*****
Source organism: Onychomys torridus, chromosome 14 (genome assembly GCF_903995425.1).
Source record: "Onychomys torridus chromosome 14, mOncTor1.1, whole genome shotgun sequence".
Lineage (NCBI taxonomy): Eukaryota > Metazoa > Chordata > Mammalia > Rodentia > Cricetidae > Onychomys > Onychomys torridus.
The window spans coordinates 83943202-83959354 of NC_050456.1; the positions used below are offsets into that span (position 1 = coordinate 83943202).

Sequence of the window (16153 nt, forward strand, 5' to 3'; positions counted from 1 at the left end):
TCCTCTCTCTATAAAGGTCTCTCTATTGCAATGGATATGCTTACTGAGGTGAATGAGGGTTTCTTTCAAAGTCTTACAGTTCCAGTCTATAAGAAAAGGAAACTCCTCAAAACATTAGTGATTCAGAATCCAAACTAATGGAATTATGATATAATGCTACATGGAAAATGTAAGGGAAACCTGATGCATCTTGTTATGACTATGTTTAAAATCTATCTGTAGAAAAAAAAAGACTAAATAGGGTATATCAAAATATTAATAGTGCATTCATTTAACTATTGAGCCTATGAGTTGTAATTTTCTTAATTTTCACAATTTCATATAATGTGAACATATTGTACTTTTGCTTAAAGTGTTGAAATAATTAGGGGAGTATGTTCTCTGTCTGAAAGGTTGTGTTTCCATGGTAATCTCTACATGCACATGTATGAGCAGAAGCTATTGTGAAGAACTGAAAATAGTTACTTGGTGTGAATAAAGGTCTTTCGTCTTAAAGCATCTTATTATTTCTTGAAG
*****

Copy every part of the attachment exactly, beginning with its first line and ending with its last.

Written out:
Source organism: Onychomys torridus, chromosome 14 (genome assembly GCF_903995425.1).
Source record: "Onychomys torridus chromosome 14, mOncTor1.1, whole genome shotgun sequence".
Lineage (NCBI taxonomy): Eukaryota > Metazoa > Chordata > Mammalia > Rodentia > Cricetidae > Onychomys > Onychomys torridus.
The window spans coordinates 83943202-83959354 of NC_050456.1; the positions used below are offsets into that span (position 1 = coordinate 83943202).

Sequence of the window (16153 nt, forward strand, 5' to 3'; positions counted from 1 at the left end):
TCCTCTCTCTATAAAGGTCTCTCTATTGCAATGGATATGCTTACTGAGGTGAATGAGGGTTTCTTTCAAAGTCTTACAGTTCCAGTCTATAAGAAAAGGAAACTCCTCAAAACATTAGTGATTCAGAATCCAAACTAATGGAATTATGATATAATGCTACATGGAAAATGTAAGGGAAACCTGATGCATCTTGTTATGACTATGTTTAAAATCTATCTGTAGAAAAAAAAAGACTAAATAGGGTATATCAAAATATTAATAGTGCATTCATTTAACTATTGAGCCTATGAGTTGTAATTTTCTTAATTTTCACAATTTCATATAATGTGAACATATTGTACTTTTGCTTAAAGTGTTGAAATAATTAGGGGAGTATGTTCTCTGTCTGAAAGGTTGTGTTTCCATGGTAATCTCTACATGCACATGTATGAGCAGAAGCTATTGTGAAGAACTGAAAATAGTTACTTGGTGTGAATAAAGGTCTTTCGTCTTAAAGCATCTTATTATTTCTTGAAG